Stars of Sundance: Theo Taplitz and Michael Barbieri

Stars of Sundance: Theo Taplitz and Michael Barbieri

Back In January, V Caught Up With All Of The Stars Of This Year's Sundance Film Festival For Our Fashion & Film Issue. Here, Theo Taplitz and Michael Barbieri Talk About Their Upcoming Film, Little Men

Back In January, V Caught Up With All Of The Stars Of This Year's Sundance Film Festival For Our Fashion & Film Issue. Here, Theo Taplitz and Michael Barbieri Talk About Their Upcoming Film, Little Men

Photography: Charlie Engman

Styling: Emma Wyman

Text: Natasha Stagg

Their careers will no doubt rocket in two different directions, but Michael Barbieri, 14, and Theo Taplitz, 13, owe their next phases of work to a stellar tandem acting effort. Their portrayal of neighbors and best buds in Ira Sachs’s latest exploration of Brooklyn gentrification, Little Men, pits the young actors’ strengths against an adult landscape that, for all too familiar reasons, can’t handle such an unlikely friendship.

Playing these characters—the shy son of a theater actor and a psychiatrist, Jake (Taplitz), and the outgoing only child of a financially struggling single mother, Tony (Barbieri)—has made fast friends of the actors, too. For reasons of physical location, though, they might similarly struggle to keep this bond intact. Taplitz lives in Los Angeles, while Barbieri lives in “downtown Manhattan” and, like his character Tony, plans on attending the famous LaGuardia High School for acting. (At the time of our conversation, he had one week left before hearing the verdict on his audition.)

“Neither of us had met before [shooting],” says Taplitz, pronouncing each syllable, “but after the movie, I think it’s safe to say we are both friends.” Barbieri backs him up in a confident tone that brings to mind a young Marlon Brando: “When I first met Theo in Brooklyn, we talked and we skated. We had similar interests and became good friends, but as we filmed, we became great friends.”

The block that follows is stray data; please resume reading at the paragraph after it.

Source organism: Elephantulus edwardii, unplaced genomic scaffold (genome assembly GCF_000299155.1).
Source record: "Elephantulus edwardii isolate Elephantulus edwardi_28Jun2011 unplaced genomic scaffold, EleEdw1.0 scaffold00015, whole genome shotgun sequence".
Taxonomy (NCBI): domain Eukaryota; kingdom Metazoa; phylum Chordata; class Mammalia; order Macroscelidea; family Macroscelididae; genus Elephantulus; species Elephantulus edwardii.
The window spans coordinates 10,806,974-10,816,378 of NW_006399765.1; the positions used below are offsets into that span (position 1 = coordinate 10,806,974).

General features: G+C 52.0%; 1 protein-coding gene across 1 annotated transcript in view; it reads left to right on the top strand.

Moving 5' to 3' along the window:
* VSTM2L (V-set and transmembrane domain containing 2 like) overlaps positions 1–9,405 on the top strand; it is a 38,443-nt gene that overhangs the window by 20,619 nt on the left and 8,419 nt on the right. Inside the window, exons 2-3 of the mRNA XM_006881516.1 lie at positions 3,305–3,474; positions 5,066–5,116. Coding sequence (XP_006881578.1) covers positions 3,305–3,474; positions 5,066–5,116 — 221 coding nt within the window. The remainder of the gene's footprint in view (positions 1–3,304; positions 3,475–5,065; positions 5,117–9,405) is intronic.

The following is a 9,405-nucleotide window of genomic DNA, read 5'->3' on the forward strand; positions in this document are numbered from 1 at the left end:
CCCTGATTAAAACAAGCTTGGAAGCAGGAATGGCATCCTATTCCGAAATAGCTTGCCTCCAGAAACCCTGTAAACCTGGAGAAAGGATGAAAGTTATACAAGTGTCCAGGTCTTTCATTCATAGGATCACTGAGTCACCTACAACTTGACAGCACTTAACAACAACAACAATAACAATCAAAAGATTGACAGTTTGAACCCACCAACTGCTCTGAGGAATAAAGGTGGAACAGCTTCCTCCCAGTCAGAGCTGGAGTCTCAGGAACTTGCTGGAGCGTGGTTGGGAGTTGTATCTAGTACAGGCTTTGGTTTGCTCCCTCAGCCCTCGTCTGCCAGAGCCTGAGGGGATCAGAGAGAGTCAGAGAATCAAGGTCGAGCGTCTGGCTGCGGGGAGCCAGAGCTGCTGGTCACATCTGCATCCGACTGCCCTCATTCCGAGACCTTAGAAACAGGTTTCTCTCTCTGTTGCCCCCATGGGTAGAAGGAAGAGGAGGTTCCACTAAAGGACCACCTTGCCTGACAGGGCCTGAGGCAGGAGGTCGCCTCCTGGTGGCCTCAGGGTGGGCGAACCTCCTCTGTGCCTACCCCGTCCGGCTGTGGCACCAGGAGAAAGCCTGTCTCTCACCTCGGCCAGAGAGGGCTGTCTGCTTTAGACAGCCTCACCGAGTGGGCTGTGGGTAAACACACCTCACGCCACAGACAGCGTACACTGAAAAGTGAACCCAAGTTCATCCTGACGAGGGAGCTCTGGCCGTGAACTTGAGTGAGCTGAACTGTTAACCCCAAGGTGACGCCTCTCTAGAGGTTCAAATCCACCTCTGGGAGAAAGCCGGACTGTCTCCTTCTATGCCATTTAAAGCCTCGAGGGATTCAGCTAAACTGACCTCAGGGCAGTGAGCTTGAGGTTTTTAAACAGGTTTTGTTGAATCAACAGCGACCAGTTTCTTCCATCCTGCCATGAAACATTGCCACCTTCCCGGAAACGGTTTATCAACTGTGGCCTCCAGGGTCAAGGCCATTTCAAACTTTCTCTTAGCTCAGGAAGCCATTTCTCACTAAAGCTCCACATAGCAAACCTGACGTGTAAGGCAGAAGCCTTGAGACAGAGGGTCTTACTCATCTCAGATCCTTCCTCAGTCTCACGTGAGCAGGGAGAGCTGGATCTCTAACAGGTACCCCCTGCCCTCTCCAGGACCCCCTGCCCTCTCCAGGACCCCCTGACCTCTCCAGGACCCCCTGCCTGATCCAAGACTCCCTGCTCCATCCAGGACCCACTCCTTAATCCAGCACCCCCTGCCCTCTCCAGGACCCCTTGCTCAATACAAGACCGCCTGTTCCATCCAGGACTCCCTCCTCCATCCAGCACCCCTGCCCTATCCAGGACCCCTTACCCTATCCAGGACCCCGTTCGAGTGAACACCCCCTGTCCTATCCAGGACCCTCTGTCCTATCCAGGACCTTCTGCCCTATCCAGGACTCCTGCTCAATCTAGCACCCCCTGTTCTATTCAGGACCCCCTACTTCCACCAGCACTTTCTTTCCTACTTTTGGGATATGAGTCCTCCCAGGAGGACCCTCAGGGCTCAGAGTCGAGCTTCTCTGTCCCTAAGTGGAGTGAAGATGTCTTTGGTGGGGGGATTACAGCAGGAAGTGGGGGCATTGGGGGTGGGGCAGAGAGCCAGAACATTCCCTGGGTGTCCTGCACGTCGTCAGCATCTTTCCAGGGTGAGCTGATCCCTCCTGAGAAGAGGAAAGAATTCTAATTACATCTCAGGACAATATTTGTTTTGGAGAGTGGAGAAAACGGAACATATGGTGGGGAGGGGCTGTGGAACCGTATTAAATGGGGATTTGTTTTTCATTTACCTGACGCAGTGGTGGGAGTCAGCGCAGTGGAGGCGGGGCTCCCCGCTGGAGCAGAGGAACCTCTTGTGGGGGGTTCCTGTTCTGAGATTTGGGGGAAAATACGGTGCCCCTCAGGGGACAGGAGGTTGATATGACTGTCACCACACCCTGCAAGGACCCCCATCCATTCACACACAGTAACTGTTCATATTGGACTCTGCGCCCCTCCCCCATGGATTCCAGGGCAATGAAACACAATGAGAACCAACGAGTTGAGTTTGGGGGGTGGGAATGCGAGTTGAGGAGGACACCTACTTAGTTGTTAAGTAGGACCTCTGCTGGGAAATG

Clothing Topman

Both say that working with Sachs was an invaluable first film experience, and not just because it took them to Sundance. “Ira actually told me something that I will remember for the rest of my acting career,” says Taplitz, “which is that less is more. And you never want to push anything out, you want everything to be very real and very true and honest.”

This advice is honored beautifully when Jake finds out that Tony has to move away, and cries. Finding that emotion wasn’t difficult, says Taplitz, as long as he remembered the real sadness the story described. “You just really need to feel it. For instance, in that scene, I came to this realization in my character that suddenly everything was going to change and my friend was going to be gone, and also that hinting feeling that my parents were not the people who I thought they might have been. That was heartbreaking. In that moment, I just really felt truly sad. It’s about feeling the emotion and the real, raw ingredients that are coming from the experience.”

“I was so honored and so lucky to have my first feature film be with Ira, and with such a great cast,” says Barbieri, of Sachs and actors Greg Kinnear, Jennifer Ehle, Talia Balsam, and Alfred Molina. “Ira always told me, ‘Whatever you want to do, do it. Don’t ask me for permission if you feel this is what your character would do.’ It’s very cool to have a director that always had my back—it was just an amazing experience I won’t forget.”

Credits: CREDITS: MAKEUP, HAIR, GROOMING ERIN SKIPLEY USING DIOR BEAUTY (CLOUTIER REMIX)  PRODUCTION SYLVIA FARAGO LTD  DIGITAL TECHNICIAN JONATHAN HOKKLO  PHOTO ASSISTANT MICHAEL TESSLER   STYLIST ASSISTANT COCO CAMPBELL  GROOMING ASSISTANT TAMMY YI  EQUIPMENT ACME CAMERA COMPANY

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